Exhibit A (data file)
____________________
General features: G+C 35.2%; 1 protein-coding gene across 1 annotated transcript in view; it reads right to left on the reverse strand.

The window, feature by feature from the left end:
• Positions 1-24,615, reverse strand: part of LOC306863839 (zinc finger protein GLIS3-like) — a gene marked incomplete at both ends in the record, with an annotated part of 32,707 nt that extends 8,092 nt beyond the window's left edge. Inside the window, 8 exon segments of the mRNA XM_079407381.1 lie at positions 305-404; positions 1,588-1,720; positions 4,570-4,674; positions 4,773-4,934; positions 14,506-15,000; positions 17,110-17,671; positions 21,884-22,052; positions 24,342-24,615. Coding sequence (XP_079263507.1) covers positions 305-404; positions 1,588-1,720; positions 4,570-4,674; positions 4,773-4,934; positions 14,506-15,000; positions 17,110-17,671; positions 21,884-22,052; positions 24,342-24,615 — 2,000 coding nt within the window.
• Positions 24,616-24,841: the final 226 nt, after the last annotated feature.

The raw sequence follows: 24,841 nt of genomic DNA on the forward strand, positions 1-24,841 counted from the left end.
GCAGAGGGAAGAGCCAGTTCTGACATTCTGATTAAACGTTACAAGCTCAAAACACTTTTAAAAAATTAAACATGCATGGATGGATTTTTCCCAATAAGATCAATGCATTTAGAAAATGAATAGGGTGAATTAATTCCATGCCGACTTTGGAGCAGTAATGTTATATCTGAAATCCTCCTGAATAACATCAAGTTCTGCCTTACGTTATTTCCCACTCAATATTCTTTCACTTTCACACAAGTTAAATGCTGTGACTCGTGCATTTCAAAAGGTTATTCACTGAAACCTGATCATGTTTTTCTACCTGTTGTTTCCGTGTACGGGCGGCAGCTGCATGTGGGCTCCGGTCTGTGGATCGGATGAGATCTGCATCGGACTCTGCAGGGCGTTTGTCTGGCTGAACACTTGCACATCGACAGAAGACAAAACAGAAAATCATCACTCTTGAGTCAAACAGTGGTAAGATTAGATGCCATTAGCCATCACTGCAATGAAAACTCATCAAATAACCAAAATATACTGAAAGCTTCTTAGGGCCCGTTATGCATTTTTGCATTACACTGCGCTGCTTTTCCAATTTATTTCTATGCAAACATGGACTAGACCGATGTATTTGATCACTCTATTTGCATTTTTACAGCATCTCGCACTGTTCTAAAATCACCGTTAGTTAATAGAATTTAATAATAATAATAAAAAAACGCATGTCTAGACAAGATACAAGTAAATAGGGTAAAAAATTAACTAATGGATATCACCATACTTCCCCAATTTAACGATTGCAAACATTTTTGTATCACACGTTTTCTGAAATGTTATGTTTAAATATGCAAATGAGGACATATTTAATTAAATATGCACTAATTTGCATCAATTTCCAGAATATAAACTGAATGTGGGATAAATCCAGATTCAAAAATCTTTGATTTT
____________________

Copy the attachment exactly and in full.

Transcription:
General features: G+C 35.2%; 1 protein-coding gene across 1 annotated transcript in view; it reads right to left on the reverse strand.

The window, feature by feature from the left end:
• Positions 1-24,615, reverse strand: part of LOC306863839 (zinc finger protein GLIS3-like) — a gene marked incomplete at both ends in the record, with an annotated part of 32,707 nt that extends 8,092 nt beyond the window's left edge. Inside the window, 8 exon segments of the mRNA XM_079407381.1 lie at positions 305-404; positions 1,588-1,720; positions 4,570-4,674; positions 4,773-4,934; positions 14,506-15,000; positions 17,110-17,671; positions 21,884-22,052; positions 24,342-24,615. Coding sequence (XP_079263507.1) covers positions 305-404; positions 1,588-1,720; positions 4,570-4,674; positions 4,773-4,934; positions 14,506-15,000; positions 17,110-17,671; positions 21,884-22,052; positions 24,342-24,615 — 2,000 coding nt within the window.
• Positions 24,616-24,841: the final 226 nt, after the last annotated feature.

The raw sequence follows: 24,841 nt of genomic DNA on the forward strand, positions 1-24,841 counted from the left end.
GCAGAGGGAAGAGCCAGTTCTGACATTCTGATTAAACGTTACAAGCTCAAAACACTTTTAAAAAATTAAACATGCATGGATGGATTTTTCCCAATAAGATCAATGCATTTAGAAAATGAATAGGGTGAATTAATTCCATGCCGACTTTGGAGCAGTAATGTTATATCTGAAATCCTCCTGAATAACATCAAGTTCTGCCTTACGTTATTTCCCACTCAATATTCTTTCACTTTCACACAAGTTAAATGCTGTGACTCGTGCATTTCAAAAGGTTATTCACTGAAACCTGATCATGTTTTTCTACCTGTTGTTTCCGTGTACGGGCGGCAGCTGCATGTGGGCTCCGGTCTGTGGATCGGATGAGATCTGCATCGGACTCTGCAGGGCGTTTGTCTGGCTGAACACTTGCACATCGACAGAAGACAAAACAGAAAATCATCACTCTTGAGTCAAACAGTGGTAAGATTAGATGCCATTAGCCATCACTGCAATGAAAACTCATCAAATAACCAAAATATACTGAAAGCTTCTTAGGGCCCGTTATGCATTTTTGCATTACACTGCGCTGCTTTTCCAATTTATTTCTATGCAAACATGGACTAGACCGATGTATTTGATCACTCTATTTGCATTTTTACAGCATCTCGCACTGTTCTAAAATCACCGTTAGTTAATAGAATTTAATAATAATAATAAAAAAACGCATGTCTAGACAAGATACAAGTAAATAGGGTAAAAAATTAACTAATGGATATCACCATACTTCCCCAATTTAACGATTGCAAACATTTTTGTATCACACGTTTTCTGAAATGTTATGTTTAAATATGCAAATGAGGACATATTTAATTAAATATGCACTAATTTGCATCAATTTCCAGAATATAAACTGAATGTGGGATAAATCCAGATTCAAAAATCTTTGATTTT